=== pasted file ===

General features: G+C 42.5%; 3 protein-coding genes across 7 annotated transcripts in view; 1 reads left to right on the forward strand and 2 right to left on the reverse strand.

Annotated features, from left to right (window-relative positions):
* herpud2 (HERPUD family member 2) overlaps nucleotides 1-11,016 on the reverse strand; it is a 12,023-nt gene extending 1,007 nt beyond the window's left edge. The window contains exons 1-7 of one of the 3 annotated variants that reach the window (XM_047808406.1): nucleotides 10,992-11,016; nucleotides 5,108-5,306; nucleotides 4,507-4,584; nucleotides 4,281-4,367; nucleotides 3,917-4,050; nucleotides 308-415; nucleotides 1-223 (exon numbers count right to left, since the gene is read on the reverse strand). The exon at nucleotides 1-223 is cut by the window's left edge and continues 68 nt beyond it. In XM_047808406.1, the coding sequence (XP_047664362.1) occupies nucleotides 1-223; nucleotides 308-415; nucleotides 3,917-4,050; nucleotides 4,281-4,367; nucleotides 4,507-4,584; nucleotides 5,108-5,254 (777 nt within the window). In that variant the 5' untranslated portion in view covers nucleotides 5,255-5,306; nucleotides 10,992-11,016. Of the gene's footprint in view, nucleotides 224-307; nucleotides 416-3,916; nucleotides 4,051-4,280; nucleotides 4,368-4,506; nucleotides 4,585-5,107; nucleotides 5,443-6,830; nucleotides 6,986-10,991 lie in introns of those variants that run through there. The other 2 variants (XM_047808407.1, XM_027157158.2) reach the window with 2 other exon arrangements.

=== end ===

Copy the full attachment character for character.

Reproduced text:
General features: G+C 42.5%; 3 protein-coding genes across 7 annotated transcripts in view; 1 reads left to right on the forward strand and 2 right to left on the reverse strand.

Annotated features, from left to right (window-relative positions):
* herpud2 (HERPUD family member 2) overlaps nucleotides 1-11,016 on the reverse strand; it is a 12,023-nt gene extending 1,007 nt beyond the window's left edge. The window contains exons 1-7 of one of the 3 annotated variants that reach the window (XM_047808406.1): nucleotides 10,992-11,016; nucleotides 5,108-5,306; nucleotides 4,507-4,584; nucleotides 4,281-4,367; nucleotides 3,917-4,050; nucleotides 308-415; nucleotides 1-223 (exon numbers count right to left, since the gene is read on the reverse strand). The exon at nucleotides 1-223 is cut by the window's left edge and continues 68 nt beyond it. In XM_047808406.1, the coding sequence (XP_047664362.1) occupies nucleotides 1-223; nucleotides 308-415; nucleotides 3,917-4,050; nucleotides 4,281-4,367; nucleotides 4,507-4,584; nucleotides 5,108-5,254 (777 nt within the window). In that variant the 5' untranslated portion in view covers nucleotides 5,255-5,306; nucleotides 10,992-11,016. Of the gene's footprint in view, nucleotides 224-307; nucleotides 416-3,916; nucleotides 4,051-4,280; nucleotides 4,368-4,506; nucleotides 4,585-5,107; nucleotides 5,443-6,830; nucleotides 6,986-10,991 lie in introns of those variants that run through there. The other 2 variants (XM_047808407.1, XM_027157158.2) reach the window with 2 other exon arrangements.